Marking his return to the female-centric dramas with which the director made his name, Pedro Almodóvar stopped by Cannes Film Festival with Julieta. Adapted from a series of short stories of Canadian Nobel prize-winning author Alice Munro, the story follows a woman who recalls the pivotal moments of her adult life. We said in our positive review from the festival, “It’s charmingly self-aware in its use of kitsch and melodrama — almost to the point of self-parody — and, while small in scope, it’s also one of his lusher and leaner offerings.”
While at the festival, we got the opportunity to speak with Emma Suarez, who plays the older version of Julieta. We discussed shooting chronologically, only meeting her co-star once on set, the wide range of inspirations for the film, what the film means to her, and much more. Check out the conversation below and our interview with Adriana Ugarte here.
You and your co-star Adriana Ugarte both play Julieta, at different stages of her life. Did you work on the character together?
No, Pedro actually wanted to work with us independently. For one, the movie is supposed to be an homage to Luis Buñuel, specifically to That Obscure Object of Desire, in which Ángela Molina and Carole Bouquet also play the same character at different stages in life. Also it was our intention to show the passage of time. You have to keep in mind that this is a character who suffers a rupture in her life which became one of the defining experiences she’s had and transformed her into a different woman. So Pedro worked with us separately. The shoot took 12 weeks — we shot it chronologically. The first six weeks of shooting was done with Adriana Ugarte, while I did the next six weeks. Through it all, Adriana and I only met on one day.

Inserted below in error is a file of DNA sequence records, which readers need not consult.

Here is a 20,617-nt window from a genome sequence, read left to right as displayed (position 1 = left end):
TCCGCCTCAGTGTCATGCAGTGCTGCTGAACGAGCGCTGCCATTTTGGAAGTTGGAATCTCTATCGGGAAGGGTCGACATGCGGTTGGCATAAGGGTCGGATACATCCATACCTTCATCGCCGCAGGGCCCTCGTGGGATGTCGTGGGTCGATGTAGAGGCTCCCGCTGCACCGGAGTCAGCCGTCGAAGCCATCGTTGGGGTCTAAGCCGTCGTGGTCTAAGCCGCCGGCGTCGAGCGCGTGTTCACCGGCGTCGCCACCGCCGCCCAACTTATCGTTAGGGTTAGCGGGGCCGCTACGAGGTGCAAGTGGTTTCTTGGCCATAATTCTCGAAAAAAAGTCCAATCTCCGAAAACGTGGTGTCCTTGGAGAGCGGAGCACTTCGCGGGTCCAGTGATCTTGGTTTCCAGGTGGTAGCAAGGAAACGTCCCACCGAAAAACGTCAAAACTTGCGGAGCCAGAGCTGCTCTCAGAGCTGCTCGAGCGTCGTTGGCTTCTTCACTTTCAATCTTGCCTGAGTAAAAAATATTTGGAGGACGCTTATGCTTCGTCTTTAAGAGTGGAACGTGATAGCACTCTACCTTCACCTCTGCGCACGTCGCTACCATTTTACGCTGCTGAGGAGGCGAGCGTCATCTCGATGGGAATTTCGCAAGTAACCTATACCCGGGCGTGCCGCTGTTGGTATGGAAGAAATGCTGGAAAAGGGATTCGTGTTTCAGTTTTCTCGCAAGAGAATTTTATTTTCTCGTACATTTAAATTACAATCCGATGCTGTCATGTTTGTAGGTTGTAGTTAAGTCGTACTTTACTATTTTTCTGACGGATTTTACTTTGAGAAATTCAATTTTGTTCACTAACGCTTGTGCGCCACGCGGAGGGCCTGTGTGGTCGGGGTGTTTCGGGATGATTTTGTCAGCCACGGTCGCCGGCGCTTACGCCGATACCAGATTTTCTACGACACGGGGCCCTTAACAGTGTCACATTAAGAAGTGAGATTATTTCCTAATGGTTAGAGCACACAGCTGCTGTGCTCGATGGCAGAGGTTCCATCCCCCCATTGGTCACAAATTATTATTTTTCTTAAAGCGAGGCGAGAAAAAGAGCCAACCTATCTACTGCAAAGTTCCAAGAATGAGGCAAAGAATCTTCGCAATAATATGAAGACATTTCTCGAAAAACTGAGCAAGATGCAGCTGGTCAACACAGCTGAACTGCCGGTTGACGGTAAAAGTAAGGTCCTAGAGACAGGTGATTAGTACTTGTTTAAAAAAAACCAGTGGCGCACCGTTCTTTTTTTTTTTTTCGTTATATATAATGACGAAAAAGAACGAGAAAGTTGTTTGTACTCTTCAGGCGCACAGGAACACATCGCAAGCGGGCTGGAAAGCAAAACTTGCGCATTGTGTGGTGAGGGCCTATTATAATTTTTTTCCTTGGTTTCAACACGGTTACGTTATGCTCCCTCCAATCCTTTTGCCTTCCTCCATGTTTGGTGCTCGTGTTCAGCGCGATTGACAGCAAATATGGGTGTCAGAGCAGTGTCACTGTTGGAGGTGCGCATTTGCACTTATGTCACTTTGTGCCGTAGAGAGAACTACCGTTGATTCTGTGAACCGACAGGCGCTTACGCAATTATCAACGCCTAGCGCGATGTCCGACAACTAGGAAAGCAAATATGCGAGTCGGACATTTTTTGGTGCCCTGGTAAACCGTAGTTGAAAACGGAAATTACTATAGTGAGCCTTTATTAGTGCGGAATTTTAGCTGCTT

For which scene? How do you think this approach worked out for the film?
It was for the scene on the train. At that point Julieta’s voice appears in the off, so they had to measure it to make sure the voice corresponds to the footage shot. But that was the only time we met together. I never met with her to observe the way she moves, walks or talks. I think that’s actually one of Pedro’s masterstrokes because you leave the film with the impression of having seen one Julieta and not two different actresses. It’s actually funny that someone said to me, “And in that scene with you on the train…,“ but it was not me they saw in that scene. I think that’s quite magical.
How did you feel when you found out you got the part?
I feel very grateful to have been part of Pedro’s world, to be able to see him work up-close. It feels like a gift to me at this point in my life. I’ve been working since I was 14, which means my professional career has run parallel to Pedro’s filmmaking career. I’ve been seeing his films along the way. When he gave me a call to say he’s interested in working with me, my first thought was actually how lucky of me to finally be in one of his comedies. Of course then they sent me the script and I realized that wasn’t the case. It just so happens that at that time I was reading these stories by Alice Munro (on which the film is based), so one might say there’s some serendipity too.